And those various goal frameworks weren’t helping, either. Because they wanted me to define KPIs and objectives, I kept finding myself getting stuck on tactics instead of big-picture thinking.

So by answering those three questions, I got unstuck and had a solid foundation of what would drive my decisions for this marketing strategy. And then, I was ready to fill out ACES (my preferred framework for tracking marketing success).


Woman thinking about her business goals, as imagery of space and rocketships are drawn around her.

Question #1 What are your business goals?

Any marketing efforts should serve your business goals. And what you measure and track should directly reflect those goals. So before getting too far into what you will do, figure out what matters to your business.

In my case, I had hit a stage in my consultancy where I wanted to expand outside my local market. I was ready to export, baby!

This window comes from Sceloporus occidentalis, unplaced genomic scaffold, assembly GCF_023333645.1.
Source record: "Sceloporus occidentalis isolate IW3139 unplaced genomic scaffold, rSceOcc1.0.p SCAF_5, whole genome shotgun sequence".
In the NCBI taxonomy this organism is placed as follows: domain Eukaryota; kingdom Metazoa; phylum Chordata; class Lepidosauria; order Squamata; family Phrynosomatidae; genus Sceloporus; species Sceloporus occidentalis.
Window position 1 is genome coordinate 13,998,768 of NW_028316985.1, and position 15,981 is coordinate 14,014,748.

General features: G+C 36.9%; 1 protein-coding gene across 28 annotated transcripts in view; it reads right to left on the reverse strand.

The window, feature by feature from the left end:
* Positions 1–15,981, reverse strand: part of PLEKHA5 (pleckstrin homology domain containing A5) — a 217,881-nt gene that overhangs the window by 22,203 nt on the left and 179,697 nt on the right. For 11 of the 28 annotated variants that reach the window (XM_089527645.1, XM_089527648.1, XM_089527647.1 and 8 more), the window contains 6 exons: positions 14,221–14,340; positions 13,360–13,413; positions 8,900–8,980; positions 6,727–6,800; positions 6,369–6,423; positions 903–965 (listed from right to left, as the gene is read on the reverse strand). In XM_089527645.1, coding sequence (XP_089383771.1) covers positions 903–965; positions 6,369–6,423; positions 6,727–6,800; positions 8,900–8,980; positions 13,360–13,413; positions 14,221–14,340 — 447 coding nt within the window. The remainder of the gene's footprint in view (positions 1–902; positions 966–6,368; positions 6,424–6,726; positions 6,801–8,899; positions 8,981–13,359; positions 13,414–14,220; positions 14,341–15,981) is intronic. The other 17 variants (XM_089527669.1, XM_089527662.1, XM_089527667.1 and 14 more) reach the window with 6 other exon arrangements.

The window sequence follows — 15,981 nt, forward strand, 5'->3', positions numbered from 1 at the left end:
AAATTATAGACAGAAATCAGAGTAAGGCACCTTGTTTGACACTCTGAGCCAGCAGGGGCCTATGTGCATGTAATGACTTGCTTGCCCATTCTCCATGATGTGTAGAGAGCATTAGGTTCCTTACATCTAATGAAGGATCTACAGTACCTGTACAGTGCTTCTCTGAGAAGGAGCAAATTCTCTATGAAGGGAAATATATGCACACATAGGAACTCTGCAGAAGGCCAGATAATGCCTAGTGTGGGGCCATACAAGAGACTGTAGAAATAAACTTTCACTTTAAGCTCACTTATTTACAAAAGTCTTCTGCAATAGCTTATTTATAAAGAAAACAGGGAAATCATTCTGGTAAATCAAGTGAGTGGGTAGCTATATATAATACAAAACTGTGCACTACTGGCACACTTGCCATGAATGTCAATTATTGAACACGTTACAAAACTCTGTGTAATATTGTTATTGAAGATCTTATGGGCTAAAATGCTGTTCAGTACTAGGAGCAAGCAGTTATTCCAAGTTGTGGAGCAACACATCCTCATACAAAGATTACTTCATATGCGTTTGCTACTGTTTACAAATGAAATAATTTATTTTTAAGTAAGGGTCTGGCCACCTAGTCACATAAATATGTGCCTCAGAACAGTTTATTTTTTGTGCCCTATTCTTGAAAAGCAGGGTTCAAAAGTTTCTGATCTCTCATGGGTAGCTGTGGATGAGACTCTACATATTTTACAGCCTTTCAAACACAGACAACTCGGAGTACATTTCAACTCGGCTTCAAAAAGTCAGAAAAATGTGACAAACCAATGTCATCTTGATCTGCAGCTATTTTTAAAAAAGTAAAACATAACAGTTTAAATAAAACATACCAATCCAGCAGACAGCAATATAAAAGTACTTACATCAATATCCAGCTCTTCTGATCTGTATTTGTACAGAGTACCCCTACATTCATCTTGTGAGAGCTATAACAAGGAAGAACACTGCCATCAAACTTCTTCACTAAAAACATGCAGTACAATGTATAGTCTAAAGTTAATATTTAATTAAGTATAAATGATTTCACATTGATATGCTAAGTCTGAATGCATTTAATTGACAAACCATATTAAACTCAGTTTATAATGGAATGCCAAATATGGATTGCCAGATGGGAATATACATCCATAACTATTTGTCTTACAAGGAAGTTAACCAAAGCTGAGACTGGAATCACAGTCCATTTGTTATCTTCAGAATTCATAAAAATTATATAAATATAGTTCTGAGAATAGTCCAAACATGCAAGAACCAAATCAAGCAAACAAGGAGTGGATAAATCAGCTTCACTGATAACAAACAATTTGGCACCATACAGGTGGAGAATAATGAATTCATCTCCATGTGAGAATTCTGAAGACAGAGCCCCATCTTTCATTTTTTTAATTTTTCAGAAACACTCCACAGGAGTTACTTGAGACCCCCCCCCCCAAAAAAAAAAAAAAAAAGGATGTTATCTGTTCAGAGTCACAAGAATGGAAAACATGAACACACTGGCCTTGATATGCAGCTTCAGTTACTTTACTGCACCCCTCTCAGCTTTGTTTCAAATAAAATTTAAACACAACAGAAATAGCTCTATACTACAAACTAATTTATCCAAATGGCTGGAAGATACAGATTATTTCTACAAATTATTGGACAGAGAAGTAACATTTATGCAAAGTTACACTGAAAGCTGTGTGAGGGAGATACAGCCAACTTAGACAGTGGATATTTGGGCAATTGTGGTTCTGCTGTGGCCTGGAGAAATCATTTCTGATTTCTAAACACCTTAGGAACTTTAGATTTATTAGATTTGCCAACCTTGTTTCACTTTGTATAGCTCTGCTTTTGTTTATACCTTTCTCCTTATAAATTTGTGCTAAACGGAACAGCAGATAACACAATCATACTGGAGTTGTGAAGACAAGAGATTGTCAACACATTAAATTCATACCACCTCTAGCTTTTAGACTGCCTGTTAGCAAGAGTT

I also knew I had to be smart and keep things sustainable. I already had a boatload of marketing material I didn’t want to turf just because I was doing something new.

So my answer to question #1 looked like this:

What are your business goals?

  • Expand brand awareness nationally.
  • Increase consulting revenue by 35%.
  • Double the number of speaking gigs.
  • Create less, distribute more.

Now, you don’t have to have specific numbers in your goals. I did it for the second one because I felt it was achievable. You do you. You can also have more or fewer goals than I itemized. I do recommend trying to limit it to less than seven. The more you add, the more you have to track.

Question #2 What do you already have that can help achieve your business goals?

This question is important because when you review what you’ve done in the past, it makes the future less uncertain. It’s easier to see the results of the past than speculate (and sell yourself short) what might be required in the future.

By reflecting on the past, you notice patterns that worked. Which I believe is worth doing again! Don’t reinvent the wheel if you don’t have to. Successful marketing is about feel-good results, not doing the latest and greatest thing “just because.” We’re trying to avoid shiny marketing object syndrome, remember?